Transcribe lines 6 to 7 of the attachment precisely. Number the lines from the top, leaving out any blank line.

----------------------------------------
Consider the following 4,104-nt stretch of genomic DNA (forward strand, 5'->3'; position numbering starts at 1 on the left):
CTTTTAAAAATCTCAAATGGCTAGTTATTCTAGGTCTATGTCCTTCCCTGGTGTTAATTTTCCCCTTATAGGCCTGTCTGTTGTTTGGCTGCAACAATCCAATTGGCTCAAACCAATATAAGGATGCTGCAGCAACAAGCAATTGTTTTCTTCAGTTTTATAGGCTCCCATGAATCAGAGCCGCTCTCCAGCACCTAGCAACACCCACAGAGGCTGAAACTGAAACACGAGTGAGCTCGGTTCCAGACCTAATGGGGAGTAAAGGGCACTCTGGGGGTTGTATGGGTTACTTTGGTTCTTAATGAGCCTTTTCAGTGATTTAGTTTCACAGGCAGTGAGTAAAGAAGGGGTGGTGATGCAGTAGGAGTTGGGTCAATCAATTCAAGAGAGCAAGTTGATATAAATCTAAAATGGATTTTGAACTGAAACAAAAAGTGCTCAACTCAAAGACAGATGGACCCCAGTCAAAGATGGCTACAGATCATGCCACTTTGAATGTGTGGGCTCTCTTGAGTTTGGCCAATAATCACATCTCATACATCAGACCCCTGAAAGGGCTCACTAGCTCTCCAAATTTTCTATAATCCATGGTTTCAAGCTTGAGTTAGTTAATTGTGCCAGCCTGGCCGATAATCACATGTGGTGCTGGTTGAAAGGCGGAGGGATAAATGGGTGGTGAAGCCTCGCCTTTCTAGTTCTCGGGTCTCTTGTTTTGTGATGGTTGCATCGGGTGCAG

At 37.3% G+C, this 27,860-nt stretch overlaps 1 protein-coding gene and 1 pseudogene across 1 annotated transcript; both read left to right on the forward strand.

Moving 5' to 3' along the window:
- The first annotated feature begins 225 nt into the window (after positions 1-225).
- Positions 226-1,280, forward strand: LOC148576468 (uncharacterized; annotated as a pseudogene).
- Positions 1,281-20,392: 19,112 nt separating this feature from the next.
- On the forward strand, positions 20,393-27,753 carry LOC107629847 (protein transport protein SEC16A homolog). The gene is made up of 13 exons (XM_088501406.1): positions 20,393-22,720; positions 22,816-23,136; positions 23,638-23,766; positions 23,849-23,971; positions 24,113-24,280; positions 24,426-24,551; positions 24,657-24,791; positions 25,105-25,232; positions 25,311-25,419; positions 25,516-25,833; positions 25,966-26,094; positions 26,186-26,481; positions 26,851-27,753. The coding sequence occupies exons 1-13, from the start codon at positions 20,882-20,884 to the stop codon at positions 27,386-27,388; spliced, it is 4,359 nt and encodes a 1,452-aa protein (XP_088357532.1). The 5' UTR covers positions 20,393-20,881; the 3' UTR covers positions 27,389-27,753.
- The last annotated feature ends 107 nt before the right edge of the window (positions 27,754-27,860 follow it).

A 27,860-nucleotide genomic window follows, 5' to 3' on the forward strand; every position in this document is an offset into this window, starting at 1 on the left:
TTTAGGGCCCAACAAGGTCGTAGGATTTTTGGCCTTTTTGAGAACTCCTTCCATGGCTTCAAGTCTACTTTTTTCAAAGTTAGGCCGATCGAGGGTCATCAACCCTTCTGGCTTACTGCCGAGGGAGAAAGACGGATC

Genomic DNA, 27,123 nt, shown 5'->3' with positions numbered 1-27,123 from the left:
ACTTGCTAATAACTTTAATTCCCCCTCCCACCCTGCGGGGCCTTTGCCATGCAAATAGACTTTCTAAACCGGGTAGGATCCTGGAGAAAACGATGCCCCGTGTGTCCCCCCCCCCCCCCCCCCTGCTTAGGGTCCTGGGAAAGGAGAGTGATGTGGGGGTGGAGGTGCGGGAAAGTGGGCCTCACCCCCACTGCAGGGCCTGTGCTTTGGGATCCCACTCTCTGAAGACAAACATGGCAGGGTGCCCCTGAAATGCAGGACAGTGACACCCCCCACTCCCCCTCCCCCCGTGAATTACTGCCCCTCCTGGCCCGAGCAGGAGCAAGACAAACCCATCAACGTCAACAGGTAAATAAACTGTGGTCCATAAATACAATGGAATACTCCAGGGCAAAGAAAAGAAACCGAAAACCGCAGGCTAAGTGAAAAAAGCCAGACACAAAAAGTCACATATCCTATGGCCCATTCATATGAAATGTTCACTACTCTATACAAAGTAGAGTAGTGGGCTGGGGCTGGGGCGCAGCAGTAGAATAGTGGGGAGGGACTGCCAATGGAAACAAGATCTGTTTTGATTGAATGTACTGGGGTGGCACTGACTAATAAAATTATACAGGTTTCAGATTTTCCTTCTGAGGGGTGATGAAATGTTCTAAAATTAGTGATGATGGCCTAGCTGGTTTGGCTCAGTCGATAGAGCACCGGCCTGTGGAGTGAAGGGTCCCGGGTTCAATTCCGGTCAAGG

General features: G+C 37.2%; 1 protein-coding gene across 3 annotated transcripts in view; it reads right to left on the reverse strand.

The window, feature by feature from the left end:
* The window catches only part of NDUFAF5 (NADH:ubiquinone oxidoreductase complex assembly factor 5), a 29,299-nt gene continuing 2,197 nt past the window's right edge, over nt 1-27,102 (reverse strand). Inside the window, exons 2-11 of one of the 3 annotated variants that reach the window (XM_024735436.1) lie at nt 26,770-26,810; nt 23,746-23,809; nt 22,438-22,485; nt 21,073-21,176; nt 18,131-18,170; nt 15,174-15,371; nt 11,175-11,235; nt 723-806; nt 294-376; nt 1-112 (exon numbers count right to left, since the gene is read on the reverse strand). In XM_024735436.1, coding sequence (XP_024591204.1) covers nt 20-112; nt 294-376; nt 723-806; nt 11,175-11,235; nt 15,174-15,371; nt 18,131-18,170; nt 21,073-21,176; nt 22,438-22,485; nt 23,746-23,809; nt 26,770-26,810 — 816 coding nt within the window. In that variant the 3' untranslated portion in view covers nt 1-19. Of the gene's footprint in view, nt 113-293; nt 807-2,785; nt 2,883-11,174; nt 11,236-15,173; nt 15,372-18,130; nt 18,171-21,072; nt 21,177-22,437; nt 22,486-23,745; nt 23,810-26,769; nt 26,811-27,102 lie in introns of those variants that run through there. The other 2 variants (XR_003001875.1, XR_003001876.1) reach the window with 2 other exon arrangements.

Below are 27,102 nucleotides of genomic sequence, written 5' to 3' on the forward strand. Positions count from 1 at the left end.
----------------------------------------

- Positions 226-1,280, forward strand: LOC148576468 (uncharacterized; annotated as a pseudogene).
- Positions 1,281-20,392: 19,112 nt separating this feature from the next.